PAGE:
Fishermen at the Myrtle Grove Marina south of New Orleans say despite a massive clean-up effort, Barataria Bay is still hurting.
“There are some areas that we may stay away from just because we know about tar balls popping up and this and that and we really don’t even visit those areas any longer,” said charter boat captain Chad Breland. “Sometimes you have to find new locations to fish. You may have to burn a lot more fuel. You may have to fish different places.”
BP is following the Exxon Valdez playbook – do what you can to look like you care, but always remember the top priority is protecting corporate profits by minimizing legal liability.
Denying Responsibility for Dolphin Deaths
From first days of the spill, BP tried to hide the massive amount of oil gushing from the Deepwater Horizon site. As the disaster continued to unfold, the New York Daily News reported BP was trying to keep reporters away from oiled dead dolphins. Now BP is now telling reporters that there’s no real evidence that dolphins were affected by the oil.
But here’s what the science tells us about dolphins in a heavily-oiled section of the Louisiana coast, according to a NOAA study just released in December 2013:
Bottlenose dolphins in Louisiana’s Barataria Bay have lung damage and adrenal hormone abnormalities not previously seen in other dolphin populations, according to a new peer-reviewed study published Dec. 18, 2013 in the journal Environmental Science & Technology. […]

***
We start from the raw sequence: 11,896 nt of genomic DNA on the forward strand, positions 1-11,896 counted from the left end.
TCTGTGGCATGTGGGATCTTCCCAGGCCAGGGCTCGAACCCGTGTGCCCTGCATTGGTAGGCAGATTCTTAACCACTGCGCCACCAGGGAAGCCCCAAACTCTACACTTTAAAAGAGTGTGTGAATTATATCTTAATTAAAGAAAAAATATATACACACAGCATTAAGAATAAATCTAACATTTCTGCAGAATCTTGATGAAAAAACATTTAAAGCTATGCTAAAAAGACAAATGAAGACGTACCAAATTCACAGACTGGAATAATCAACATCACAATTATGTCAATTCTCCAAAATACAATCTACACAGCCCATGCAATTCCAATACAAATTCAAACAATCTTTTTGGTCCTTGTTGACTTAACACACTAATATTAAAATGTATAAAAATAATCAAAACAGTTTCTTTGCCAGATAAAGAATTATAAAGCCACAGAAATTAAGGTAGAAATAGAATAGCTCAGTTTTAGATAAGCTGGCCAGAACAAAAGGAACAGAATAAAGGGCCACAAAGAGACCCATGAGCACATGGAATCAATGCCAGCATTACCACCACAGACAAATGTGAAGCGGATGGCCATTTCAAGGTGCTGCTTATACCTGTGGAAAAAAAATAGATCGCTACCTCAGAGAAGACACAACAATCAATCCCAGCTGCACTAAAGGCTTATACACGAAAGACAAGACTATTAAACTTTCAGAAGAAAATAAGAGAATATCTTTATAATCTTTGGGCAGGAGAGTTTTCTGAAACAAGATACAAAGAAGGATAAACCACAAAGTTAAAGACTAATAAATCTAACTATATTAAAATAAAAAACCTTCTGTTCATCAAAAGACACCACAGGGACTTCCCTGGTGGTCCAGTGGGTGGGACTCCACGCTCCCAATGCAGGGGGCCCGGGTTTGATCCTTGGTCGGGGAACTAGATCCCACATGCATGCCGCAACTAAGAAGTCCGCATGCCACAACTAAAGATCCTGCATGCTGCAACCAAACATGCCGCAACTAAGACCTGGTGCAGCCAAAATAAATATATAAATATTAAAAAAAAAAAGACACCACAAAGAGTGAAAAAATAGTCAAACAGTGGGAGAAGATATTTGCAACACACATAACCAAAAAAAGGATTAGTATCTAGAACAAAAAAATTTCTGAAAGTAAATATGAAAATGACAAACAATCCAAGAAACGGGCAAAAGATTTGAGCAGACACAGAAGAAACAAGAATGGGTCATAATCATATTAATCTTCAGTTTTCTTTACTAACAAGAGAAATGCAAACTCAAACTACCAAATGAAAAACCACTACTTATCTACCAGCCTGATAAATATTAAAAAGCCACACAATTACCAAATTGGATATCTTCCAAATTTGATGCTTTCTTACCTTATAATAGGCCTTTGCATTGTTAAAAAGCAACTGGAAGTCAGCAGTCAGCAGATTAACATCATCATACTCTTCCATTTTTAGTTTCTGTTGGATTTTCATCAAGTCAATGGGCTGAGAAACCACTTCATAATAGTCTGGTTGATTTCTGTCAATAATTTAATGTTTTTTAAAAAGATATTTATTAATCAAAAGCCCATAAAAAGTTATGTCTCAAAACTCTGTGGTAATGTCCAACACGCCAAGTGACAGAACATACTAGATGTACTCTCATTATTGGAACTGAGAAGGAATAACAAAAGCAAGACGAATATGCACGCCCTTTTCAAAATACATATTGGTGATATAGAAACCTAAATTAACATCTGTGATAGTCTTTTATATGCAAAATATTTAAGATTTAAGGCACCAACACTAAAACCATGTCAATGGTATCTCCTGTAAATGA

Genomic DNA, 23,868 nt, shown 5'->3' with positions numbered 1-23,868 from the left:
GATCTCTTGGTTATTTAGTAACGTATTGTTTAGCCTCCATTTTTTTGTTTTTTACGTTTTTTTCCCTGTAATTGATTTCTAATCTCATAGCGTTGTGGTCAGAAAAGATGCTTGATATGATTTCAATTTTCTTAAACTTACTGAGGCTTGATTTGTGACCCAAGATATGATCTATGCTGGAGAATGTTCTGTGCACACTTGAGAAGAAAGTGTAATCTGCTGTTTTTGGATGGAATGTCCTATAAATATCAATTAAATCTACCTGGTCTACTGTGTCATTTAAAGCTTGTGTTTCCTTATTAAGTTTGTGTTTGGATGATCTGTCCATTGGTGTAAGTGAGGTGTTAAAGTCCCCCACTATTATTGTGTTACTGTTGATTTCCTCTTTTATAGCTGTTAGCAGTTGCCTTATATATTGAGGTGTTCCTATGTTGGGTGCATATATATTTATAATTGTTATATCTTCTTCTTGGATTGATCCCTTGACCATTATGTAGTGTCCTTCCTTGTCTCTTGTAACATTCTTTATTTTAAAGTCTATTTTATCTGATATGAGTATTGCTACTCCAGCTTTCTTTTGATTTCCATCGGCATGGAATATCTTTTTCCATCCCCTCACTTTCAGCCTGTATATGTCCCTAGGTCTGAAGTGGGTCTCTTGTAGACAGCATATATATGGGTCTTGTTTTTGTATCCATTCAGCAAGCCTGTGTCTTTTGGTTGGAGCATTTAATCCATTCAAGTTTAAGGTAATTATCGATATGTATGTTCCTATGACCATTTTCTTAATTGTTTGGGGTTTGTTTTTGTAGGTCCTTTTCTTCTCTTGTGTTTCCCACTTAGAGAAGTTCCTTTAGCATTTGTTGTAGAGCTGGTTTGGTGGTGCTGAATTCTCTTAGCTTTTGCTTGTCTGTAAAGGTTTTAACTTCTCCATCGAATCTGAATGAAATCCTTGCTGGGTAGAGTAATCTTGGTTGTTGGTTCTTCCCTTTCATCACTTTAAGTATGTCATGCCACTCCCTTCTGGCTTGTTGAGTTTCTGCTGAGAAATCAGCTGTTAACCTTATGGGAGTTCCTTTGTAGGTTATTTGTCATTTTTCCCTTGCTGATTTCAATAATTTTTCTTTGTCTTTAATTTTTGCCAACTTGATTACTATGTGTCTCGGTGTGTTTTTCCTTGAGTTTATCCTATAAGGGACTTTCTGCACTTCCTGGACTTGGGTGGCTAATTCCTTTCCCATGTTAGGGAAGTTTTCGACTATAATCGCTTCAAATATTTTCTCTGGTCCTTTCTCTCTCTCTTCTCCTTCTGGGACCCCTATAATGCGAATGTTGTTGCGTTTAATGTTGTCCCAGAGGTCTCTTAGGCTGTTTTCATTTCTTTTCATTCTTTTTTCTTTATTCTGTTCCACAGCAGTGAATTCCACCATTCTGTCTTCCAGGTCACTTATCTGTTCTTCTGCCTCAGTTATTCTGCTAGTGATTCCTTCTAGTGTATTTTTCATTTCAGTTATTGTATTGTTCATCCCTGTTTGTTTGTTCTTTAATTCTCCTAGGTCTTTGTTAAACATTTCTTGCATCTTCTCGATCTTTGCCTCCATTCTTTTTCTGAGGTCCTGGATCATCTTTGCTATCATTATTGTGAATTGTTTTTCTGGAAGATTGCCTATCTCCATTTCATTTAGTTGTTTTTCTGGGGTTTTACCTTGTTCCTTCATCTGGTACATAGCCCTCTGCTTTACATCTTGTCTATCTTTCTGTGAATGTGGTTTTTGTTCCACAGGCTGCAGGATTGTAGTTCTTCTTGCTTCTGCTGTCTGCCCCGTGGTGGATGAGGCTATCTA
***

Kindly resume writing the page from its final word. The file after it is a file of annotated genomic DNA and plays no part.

For Dr. Lori Schwacke, the study’s lead author and veteran of a number of similar dolphin health studies across the southeast, the findings are troubling: “I’ve never seen such a high prevalence of very sick animals — and with unusual conditions such as the adrenal hormone abnormalities.”
The [Natural Resource Damage Assessment] researchers found that moderate to severe lung disease was five times more likely in the Barataria Bay dolphins, with symptoms including lung masses and consolidation. The researchers also found that 25 percent of the Barataria Bay dolphins were significantly underweight and the population overall had very low levels of adrenal hormones, which are critical for responding to stress.
NOAA has now expanded its study of live dolphins to waters in Mississippi and Alabama as part of its effort to understand why dolphins across the northern Gulf of Mexico—the area affected by the oil—have been dying in high numbers since February 2010.
For the truth about the state of the Gulf, watch this National Wildlife Federation video:
If you listened to BP on April 24, 2010, there was a small problem in the Gulf of Mexico and about 42,000 gallons of oil were leaking every day. Turns out, it was probably more like 2.2 million gallons a day. But four years later, BP wants you to think that Gulf has is healthy and only “isolated” areas are still at risk. We can’t trust BP – but we can ask the government to make BP pay for the damage it’s done.
Ask the U.S. Secretary of Commerce to hold BP fully accountable and to make sure BP fines are used to help dolphins and restore their habitat.